“Benjamin Netanyahu’s record-breaking term as prime minister ended on Sunday night, when the Knesset voted to approve the new government formed by Yamina leader Naftali Bennett and Yesh Atid chairman Yair Lapid,” the Jerusalem Post reports.
Politico: “The White House on Friday detailed its plans for handling money Trump diverted for the project, plus border wall funding Congress passed last year. More than $2 billion Trump diverted from military construction projects will be returned, funding 66 military projects in 11 states, three territories and 16 countries.”
“If Congress cancels border wall funding, OMB said, the money could instead be used for ‘effective border management measures like enhanced technology between points of entry and improved infrastructure’ at land ports.”
The Justice Department under former President Trump demanded metadata on 73 phone numbers and 36 email addresses from Apple as part of its investigation into members of Congress, CNN reports.
Microsoft received a similar subpoena for data on a congressional staffer’s personal email.
Harry Enten: “The United States looks increasingly unlikely to reach President Joe Biden’s July 4 vaccine goal. We need at least 70% of all adults to have one dose of the Covid-19 vaccine, and we’re on pace to have somewhere between 67% and 68%.”
“The overall picture masks, however, an underlying pattern: Nearly all of the states Biden won will make his goal, while all of the states he lost are unlikely to.”
Jordanian investigators say alleged coup plotters arrested in April — including King Abdullah II’s half-brother — were hoping to destabilize their own country so they could promote Jared Kushner’s grand Middle East peace deal, the Washington Post reports.
King Abdullah opposed Kushner’s deal.
Sen. Ron Johnson (R-WI) was slapped with a one-week suspension from uploading videos to YouTube after the company said he violated the website’s COVID-19 “medical misinformation policies,” the Milwaukee Journal Sentinel reports.
Wall Street Journal: “The near-term finances of the federal government’s retirement and disability programs appear to have weathered the storm better than many policy analysts had predicted—taking some pressure off the Biden administration and Congress to reach a long-term solution to keep them solvent.”
“Longer term, though, the programs are being squeezed by rising costs and declining revenue as the population ages, and they are on track to deplete their trust fund reserves in coming years as funding shortfalls widen. After that, beneficiaries would face automatic benefit cuts unless Congress steps in to shore up the program, for example by boosting the payroll tax rate, trimming benefits or delaying the retirement age.”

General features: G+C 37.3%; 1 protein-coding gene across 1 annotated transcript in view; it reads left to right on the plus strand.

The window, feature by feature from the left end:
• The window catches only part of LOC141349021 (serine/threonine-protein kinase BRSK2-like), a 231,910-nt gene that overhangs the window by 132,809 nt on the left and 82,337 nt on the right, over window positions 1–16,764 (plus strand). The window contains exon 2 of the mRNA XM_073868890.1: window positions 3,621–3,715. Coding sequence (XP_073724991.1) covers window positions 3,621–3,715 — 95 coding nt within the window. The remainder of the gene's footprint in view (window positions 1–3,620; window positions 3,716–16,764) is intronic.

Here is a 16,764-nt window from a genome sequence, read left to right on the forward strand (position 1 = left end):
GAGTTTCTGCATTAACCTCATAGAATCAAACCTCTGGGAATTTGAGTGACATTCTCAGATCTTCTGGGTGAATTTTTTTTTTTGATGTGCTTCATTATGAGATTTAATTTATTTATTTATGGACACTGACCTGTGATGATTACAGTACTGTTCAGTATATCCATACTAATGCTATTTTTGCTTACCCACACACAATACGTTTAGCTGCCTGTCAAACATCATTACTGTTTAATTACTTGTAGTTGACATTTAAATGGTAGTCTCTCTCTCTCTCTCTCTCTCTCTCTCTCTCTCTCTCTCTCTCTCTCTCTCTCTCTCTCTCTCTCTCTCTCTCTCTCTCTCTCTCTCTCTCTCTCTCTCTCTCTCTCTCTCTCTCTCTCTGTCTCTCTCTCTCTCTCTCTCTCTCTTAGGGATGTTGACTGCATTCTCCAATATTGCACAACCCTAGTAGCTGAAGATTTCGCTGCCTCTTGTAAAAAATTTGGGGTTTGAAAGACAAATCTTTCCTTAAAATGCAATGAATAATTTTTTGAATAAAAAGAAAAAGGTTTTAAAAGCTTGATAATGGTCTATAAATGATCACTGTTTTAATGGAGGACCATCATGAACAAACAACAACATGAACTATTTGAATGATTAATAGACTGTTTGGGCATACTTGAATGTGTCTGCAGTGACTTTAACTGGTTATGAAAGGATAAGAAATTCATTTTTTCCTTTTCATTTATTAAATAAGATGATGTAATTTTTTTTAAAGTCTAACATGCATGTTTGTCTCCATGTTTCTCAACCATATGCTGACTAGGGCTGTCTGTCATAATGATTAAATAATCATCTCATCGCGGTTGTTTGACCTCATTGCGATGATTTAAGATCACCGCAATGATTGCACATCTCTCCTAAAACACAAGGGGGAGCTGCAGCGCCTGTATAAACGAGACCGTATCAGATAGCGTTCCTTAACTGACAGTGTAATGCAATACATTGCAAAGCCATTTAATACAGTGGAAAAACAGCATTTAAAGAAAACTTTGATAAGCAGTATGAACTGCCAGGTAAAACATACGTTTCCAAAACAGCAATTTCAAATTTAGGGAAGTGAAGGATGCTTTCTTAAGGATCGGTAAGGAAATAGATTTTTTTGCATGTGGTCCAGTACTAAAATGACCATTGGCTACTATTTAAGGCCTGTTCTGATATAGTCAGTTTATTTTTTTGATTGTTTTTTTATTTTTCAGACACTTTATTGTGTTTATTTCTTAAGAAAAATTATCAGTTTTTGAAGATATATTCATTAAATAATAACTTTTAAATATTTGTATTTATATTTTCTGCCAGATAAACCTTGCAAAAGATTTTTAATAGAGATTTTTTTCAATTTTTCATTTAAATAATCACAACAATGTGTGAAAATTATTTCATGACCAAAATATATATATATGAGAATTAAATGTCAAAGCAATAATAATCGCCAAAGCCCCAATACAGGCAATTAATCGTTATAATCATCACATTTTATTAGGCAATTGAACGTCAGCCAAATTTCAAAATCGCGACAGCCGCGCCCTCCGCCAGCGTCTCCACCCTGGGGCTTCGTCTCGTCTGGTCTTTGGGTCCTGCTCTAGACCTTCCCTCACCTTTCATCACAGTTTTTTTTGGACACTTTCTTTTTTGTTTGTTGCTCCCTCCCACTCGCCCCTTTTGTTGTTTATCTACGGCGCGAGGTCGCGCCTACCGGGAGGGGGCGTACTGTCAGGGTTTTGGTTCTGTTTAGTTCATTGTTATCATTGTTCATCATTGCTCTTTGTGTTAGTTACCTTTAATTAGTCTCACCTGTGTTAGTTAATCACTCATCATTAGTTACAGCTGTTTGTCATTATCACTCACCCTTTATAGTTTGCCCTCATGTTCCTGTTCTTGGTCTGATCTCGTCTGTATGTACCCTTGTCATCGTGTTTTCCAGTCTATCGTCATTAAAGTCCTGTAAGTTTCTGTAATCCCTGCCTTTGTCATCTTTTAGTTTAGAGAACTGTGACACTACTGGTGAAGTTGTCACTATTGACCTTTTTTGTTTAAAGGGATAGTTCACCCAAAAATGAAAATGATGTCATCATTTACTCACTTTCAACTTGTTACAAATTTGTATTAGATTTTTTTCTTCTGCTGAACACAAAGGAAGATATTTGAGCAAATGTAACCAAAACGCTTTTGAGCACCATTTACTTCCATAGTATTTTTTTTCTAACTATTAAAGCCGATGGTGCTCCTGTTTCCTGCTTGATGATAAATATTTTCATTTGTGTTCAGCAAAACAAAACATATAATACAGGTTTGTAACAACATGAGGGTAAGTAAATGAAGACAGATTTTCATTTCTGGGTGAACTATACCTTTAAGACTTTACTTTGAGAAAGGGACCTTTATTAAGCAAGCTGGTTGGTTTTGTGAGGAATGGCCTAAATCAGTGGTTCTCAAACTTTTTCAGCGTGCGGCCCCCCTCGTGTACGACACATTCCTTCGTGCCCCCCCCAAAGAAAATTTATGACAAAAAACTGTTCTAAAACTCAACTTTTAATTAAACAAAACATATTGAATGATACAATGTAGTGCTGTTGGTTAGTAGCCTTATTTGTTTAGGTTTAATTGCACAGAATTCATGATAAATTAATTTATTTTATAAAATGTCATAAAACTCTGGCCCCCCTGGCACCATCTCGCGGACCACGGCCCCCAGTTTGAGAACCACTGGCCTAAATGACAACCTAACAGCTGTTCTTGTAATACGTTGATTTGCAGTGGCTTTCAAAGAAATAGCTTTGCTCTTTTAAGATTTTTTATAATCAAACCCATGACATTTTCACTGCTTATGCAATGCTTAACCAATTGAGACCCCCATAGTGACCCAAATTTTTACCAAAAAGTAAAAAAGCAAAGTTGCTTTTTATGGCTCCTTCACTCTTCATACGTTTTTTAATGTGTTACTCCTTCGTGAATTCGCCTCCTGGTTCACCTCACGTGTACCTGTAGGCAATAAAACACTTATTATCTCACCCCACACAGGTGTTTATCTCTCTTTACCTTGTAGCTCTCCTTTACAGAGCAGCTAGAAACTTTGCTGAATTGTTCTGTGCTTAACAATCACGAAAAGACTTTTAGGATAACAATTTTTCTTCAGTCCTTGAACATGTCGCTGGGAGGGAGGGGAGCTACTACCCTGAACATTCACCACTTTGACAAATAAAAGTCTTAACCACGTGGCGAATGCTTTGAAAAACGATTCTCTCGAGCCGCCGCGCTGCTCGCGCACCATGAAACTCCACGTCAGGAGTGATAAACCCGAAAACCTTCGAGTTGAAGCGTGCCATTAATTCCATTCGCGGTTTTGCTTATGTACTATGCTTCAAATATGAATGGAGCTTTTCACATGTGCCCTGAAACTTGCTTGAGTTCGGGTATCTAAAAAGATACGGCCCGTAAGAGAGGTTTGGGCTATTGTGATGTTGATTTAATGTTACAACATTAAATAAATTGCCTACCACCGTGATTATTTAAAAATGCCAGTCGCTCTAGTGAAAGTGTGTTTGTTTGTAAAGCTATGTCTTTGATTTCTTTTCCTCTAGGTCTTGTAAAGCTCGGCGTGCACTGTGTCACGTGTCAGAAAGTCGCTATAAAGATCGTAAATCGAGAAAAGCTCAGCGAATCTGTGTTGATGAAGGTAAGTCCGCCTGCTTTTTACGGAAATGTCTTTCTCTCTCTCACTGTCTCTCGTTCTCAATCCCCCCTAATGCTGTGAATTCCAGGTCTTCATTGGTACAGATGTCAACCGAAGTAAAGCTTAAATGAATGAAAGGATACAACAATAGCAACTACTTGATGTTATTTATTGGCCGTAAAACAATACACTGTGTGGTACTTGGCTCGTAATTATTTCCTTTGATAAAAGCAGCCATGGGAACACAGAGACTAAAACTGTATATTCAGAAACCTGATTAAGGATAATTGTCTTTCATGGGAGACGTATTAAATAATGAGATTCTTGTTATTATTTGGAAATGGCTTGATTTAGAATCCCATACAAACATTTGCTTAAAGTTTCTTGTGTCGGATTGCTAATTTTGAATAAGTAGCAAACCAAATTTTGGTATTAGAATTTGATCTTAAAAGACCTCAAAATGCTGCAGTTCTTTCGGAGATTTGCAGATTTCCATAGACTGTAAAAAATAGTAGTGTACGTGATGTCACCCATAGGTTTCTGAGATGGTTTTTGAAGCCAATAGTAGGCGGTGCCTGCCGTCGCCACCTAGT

Capitol Police Officer Eugene Goodman, “the man hailed as a hero for facing down a mob at the Capitol during the attack on Jan. 6, will throw out the first pitch at the Nationals-Mets game on June 18,” WJLA reports.
Associated Press: “Law enforcement agencies across the country experienced a wave of retirements and departures and are struggling to recruit the next generation of police officers in the year since George Floyd was killed by a cop.”
“The rate of retirements at some departments rose 45 percent compared with the previous year… At the same time, hiring slowed by 5 percent.”
Nevada Gov. Steve Sisolak (D) on Friday officially signed into law a bill that would make the Silver State the first in the nation to hold a presidential primary during a general election year, The Hill reports.
New York Times: “Back home in West Virginia, Mr. Manchin’s stubborn belief in working across the aisle is recognized as the core of his being, not mere posturing for a conservative state where he may seek re-election.”
“Even though the hyperpartisan Senate is not the collegial place it once was — where members argued by day and then dined together at night — and even though small-town West Virginia, with its coal-ravaged mountaintops, can seem a nostalgic anachronism, both institutions dwell as ideals in Mr. Manchin.”
“Since his presidency ended, Donald Trump has issued more statements lying about the 2020 election than statements talking about any other subject,” CNN reports.
Donald Trump claimed he’s turned down two book deals but that he was “writing like crazy” on what would become “the book of all books.” He also claimed to be “working on a much more important project.”
The remains of Confederate general and KKK leader Nathan Bedford Forrest and his wife were dug up from a Memphis park and removed, along with a statue, to the National Confederate Museum, the Memphis Commercial Appeal reports.
New York Times: “With two of the most polarizing issues, migration and voting rights, now in her portfolio, the risk of missteps is so high and the problems so intractable that even her allies say Harris is in a no-win situation.”
“A new book written by one of President Joe Biden’s top coronavirus advisers suggests Dr. Deborah Birx hoped former President Donald Trump would lose the 2020 presidential election,” CNN reports.
“In Preventable, his new book detailing the federal government’s failures on mitigating the pandemic, Andy Slavitt writes that he met with Birx last August in Minnesota after she briefed local officials. Once a close adviser to Trump, she had been cast out of his inner circle by that time and replaced by Dr. Scott Atlas, a radiologist with no epidemiological experience whom Trump hired after watching him on Fox News.”